The honeymoon ended quickly for the new COO. Days after Tim Breedlove started his job in 1999 as Renaissance Homes' COO, his financial analysis uncovered serious cracks within the West Linn, Ore., home building company he'd just joined. “This thing is not doing what [the founder] thinks it is,” Breedlove remembers realizing. Even worse, he couldn't tell his new boss, who'd just left for a much needed break. “I didn't want to ruin his vacation.”

As soon as founder and president Randy Sebastian returned, though, he got the bad news from his new hire. Renaissance, one of Portland's top luxury builders, was in trouble. Cash flow was bad. Gross profit margins were 7 percent—troublingly low for a luxury production builder like Renaissance. And the company would post a million-dollar loss for 1999.

It must qualify as one of the worst “first-days-back-at-the-office-after-vacation” ever.

Taking Stock The company turned to consultant Al Trellis of the Mt. Airy, Md.–based Home Builders Network, who assessed the situation. “They were upside down,” says Trellis, with liabilities exceeding assets.

There were many reasons for the builder's business troubles. Renaissance had built too many spec homes too fast, leaving it with lots of unsold inventory. Because those homes weren't selling, the company had poor cash flow. While Renaissance's designs were award-winning, daily home building operations weren't getting the attention they needed. (Sebastian was also involved with constructing a high-end commercial office building at the time.) And unfortunately, prior to 1999, no one could step in for Sebastian at the rapidly growing company. After the company switched from custom to production home building in the mid-1990s, closings essentially doubled, taking Renaissance from 50 deliveries annually to roughly 100.

“We were building really good homes, and we always took really good care of our clients, so we were fueled into super growth without having the systems or the people. The systems started to break down. The people started to break down. And things got out of control financially,” Sebastian explains. “People ask, ‘How can a guy with 15 years' experience go through this?' Well, it's when you change your business model and you're not who you were.”

Breedlove, who worked for Weyerhaeuser's financial services operations for more than a decade, sees another factor at play: the tight land environment in the Pacific Northwest, where dirt, once developed, appreciates rapidly. “In this market, I'm not convinced that [builders] were really making money, but they didn't need to if they were in land,” he says. “Through the development and approval process, they made so much money in land, it masked any deficiencies in the home building operations.”

Working with Trellis, the Renaissance team moved quickly to stabilize the company's finances. After resolving to never build 25 spec homes in one neighborhood again (“It was like a ghost town,” Trellis says), Renaissance priced and marketed the houses aggressively to sell them fast. It unloaded one of two upper-end subdivisions it had planned to build. And Sebastian sold his one-third interest in the office building and plowed the money back into Renaissance. “In a period of 30 days, we raised $3.5 million in cash,” Sebastian remembers.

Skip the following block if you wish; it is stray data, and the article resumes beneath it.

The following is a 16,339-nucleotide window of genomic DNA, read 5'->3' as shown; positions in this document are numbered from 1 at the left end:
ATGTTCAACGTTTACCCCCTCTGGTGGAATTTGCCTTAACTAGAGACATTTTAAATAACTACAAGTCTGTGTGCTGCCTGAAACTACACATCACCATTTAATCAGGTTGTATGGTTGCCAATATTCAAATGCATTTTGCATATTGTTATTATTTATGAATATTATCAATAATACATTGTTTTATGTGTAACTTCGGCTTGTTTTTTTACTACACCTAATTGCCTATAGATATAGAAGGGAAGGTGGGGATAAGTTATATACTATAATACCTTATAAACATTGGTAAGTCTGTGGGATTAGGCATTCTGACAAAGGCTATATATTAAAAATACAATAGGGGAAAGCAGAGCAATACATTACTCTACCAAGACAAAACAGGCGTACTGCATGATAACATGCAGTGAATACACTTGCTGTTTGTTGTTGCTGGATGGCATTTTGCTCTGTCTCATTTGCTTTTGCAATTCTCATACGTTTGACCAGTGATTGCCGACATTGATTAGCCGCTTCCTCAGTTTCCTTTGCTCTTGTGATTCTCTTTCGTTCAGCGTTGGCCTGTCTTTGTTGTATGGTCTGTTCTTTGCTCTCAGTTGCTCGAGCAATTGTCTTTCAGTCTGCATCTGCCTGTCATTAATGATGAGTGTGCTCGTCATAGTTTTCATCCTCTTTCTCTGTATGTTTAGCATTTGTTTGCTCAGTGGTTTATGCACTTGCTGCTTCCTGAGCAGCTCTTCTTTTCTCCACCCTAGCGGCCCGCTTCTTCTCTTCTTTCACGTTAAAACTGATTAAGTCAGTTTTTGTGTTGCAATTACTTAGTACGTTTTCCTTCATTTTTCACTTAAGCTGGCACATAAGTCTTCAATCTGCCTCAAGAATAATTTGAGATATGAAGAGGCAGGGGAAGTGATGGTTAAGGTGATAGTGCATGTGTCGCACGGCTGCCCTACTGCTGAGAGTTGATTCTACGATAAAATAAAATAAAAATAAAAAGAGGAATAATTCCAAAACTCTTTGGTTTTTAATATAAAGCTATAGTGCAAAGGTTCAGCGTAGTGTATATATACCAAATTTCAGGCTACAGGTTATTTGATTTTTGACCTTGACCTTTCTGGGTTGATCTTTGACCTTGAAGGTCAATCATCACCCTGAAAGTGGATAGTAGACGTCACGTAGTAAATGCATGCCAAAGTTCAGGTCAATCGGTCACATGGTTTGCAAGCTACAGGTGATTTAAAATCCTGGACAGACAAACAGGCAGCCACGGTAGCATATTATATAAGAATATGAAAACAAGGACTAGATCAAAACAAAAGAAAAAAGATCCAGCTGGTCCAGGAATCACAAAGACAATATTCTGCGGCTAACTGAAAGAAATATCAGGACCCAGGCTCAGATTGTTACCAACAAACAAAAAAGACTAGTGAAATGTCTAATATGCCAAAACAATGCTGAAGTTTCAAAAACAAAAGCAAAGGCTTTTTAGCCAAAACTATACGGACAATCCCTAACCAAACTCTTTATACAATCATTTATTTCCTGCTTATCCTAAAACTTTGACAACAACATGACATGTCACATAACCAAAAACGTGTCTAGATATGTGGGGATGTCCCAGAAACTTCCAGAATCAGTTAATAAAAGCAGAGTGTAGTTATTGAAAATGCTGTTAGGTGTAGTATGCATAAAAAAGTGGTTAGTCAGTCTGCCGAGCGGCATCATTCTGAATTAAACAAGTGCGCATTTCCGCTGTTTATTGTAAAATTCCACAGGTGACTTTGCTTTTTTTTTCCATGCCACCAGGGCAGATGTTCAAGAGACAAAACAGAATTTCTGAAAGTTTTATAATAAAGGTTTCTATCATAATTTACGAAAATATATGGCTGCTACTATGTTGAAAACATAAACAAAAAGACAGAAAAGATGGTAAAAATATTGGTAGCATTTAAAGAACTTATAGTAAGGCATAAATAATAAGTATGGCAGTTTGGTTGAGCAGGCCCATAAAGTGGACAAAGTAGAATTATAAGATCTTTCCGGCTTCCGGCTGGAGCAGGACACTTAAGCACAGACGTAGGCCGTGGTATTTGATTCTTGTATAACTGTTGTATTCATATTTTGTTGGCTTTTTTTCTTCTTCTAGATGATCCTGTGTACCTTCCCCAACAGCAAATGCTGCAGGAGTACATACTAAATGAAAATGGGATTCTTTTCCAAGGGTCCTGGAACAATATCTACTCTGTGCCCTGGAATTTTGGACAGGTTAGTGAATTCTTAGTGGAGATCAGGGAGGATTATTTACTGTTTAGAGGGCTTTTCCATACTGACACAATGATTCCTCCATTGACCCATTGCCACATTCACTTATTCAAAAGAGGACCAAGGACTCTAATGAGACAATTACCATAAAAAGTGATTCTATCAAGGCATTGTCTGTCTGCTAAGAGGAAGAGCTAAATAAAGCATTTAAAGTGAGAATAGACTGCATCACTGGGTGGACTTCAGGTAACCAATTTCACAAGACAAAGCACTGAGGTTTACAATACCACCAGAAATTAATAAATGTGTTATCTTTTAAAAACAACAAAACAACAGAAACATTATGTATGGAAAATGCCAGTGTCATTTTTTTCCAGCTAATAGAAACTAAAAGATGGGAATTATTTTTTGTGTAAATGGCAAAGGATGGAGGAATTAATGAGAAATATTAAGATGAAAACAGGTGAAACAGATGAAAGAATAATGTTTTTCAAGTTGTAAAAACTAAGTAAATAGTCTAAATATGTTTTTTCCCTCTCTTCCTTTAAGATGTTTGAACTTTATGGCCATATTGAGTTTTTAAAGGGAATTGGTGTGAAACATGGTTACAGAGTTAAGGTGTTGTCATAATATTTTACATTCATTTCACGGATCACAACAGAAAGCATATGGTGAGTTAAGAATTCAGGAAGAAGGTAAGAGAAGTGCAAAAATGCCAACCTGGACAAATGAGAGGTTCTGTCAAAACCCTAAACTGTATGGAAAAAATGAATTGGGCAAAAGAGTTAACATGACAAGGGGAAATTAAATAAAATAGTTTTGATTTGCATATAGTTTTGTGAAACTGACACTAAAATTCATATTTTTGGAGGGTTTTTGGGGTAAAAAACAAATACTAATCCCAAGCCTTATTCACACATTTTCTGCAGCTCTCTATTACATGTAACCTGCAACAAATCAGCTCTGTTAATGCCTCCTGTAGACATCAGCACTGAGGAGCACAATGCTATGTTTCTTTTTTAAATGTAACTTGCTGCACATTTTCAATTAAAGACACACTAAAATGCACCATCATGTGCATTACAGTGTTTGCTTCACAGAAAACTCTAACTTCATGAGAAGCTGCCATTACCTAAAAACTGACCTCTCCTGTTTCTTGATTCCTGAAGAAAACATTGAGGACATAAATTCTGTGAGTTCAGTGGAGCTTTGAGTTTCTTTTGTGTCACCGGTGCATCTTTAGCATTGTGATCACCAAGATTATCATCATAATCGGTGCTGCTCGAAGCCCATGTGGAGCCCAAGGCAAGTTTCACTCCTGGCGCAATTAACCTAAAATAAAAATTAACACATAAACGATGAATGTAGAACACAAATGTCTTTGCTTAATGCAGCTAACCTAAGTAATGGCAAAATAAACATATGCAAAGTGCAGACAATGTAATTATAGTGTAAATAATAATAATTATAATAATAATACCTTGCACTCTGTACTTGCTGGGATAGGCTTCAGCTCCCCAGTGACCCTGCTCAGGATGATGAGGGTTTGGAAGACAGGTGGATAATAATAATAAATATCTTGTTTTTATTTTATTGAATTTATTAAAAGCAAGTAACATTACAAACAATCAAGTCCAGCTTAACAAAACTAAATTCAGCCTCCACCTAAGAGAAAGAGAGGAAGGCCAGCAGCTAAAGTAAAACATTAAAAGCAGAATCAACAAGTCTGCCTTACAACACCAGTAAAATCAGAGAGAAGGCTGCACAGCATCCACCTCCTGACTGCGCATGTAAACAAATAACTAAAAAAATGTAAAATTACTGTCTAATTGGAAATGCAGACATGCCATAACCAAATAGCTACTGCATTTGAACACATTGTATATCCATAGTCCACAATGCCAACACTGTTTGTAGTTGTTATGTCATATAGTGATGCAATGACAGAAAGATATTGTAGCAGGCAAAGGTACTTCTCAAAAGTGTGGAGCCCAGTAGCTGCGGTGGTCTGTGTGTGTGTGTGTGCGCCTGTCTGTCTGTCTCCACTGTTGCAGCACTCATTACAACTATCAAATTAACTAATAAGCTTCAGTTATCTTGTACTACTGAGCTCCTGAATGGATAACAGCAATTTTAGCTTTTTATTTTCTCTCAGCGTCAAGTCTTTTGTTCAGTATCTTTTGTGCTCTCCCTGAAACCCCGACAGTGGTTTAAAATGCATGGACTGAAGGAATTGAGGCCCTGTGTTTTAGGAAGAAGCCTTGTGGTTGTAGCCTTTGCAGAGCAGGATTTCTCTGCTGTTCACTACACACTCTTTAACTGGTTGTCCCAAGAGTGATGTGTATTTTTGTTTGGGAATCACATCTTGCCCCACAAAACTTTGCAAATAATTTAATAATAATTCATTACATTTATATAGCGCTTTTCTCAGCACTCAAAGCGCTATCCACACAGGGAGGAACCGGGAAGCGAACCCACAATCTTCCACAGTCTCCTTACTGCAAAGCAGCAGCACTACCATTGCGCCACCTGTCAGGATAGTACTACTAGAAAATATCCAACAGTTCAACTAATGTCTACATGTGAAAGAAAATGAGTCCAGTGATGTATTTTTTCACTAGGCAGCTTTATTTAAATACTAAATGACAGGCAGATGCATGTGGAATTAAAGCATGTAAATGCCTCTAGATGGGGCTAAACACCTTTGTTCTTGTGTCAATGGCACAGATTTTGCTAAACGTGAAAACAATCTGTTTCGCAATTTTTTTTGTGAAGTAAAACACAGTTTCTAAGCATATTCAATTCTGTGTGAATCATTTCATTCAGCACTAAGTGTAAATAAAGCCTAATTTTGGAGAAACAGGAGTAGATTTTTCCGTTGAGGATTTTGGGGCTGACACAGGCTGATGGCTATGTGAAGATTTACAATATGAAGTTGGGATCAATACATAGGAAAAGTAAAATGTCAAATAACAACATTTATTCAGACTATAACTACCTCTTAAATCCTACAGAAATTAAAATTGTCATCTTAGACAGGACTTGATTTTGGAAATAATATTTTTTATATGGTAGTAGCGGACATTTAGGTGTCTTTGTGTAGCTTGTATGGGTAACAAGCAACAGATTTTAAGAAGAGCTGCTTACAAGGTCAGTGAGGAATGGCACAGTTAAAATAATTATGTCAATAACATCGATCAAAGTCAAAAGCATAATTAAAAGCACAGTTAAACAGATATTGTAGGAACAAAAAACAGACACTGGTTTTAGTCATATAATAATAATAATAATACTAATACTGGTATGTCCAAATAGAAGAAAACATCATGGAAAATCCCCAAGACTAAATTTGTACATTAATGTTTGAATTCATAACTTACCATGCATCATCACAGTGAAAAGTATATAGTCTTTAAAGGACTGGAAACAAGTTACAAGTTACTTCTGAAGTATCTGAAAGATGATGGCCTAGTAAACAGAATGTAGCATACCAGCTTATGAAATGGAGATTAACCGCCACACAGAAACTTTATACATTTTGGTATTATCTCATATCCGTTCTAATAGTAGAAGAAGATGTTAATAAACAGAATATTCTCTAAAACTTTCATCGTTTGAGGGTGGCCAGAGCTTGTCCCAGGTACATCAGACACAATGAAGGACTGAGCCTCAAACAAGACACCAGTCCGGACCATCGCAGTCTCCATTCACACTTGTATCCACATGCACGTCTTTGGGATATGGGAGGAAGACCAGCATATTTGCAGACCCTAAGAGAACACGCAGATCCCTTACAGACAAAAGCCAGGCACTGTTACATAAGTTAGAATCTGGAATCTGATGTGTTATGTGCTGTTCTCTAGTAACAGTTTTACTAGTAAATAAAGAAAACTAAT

It was enough. “You can stop the bleeding in three to six months,” Trellis says. “It usually takes a year to get traction. It depends on how big the hole is.”

Renaissance's Renewal By the fall of 2000, Renaissance had begun climbing out of that hole. Weekly meetings provided timely information on actual costs and revenues versus budget. The exercise also refocused employees on building profit margins on the most basic level. “In those days, we went house by house,” Breedlove recalls, an approach that soon proved its worth as gross margins went from 7 percent in 1999 to 15 percent today. “By paying attention to what we were doing and a religious focus on profitability, we doubled our margins,” Breedlove says.

Courtesy Renaissance Homes

Renaissance also began paying closer attention to its pricing as a result of those weekly meetings, bumping up sales prices in one subdivision as much as 20 percent. The decision showed how far the company had come. When the Home Builders Network first visited Renaissance, the consultants had quickly identified a pricing problem. In subdivision after subdivision, the builder just couldn't sell the last two or three lots. The diagnosis: “You sold your good ones too cheap,” Trellis told them.

But that was easily fixed as the company repriced every lot in one of Renaissance's new subdivisions to appeal to the bargain-hunter, the middle-of-the-road buyer, and the status-conscious. “When the lots are all $30,000,” Trellis says, “nobody's happy because they can't get what they are looking for.”

That includes the builder. “Managing the flow of home sales had a big impact on the business,” Breedlove says. “When you sell your good ones too cheap and you give the bad ones away, it has a big impact on profitability.”

Similarly, managing the business of Renaissance more effectively has had a tremendous impact on the company itself. Bankers who passed on Renaissance during its riskier days are back. Now they are begging for the business of the growing company, which this year expects to deliver 209 homes for $83 million in revenue. Employee morale, which sank fast during the cash-flow crunch, has rebounded; staff turnover has plummeted. Customer satisfaction, always high, has surged, with recent buyers giving top marks to sales, construction, and design center staff.

And the energetic Sebastian, who only a few years ago considered selling the company he left college to establish, can't wait to get to work at the transformed Renaissance Homes. “I love my job, I love my company, and I love my life.”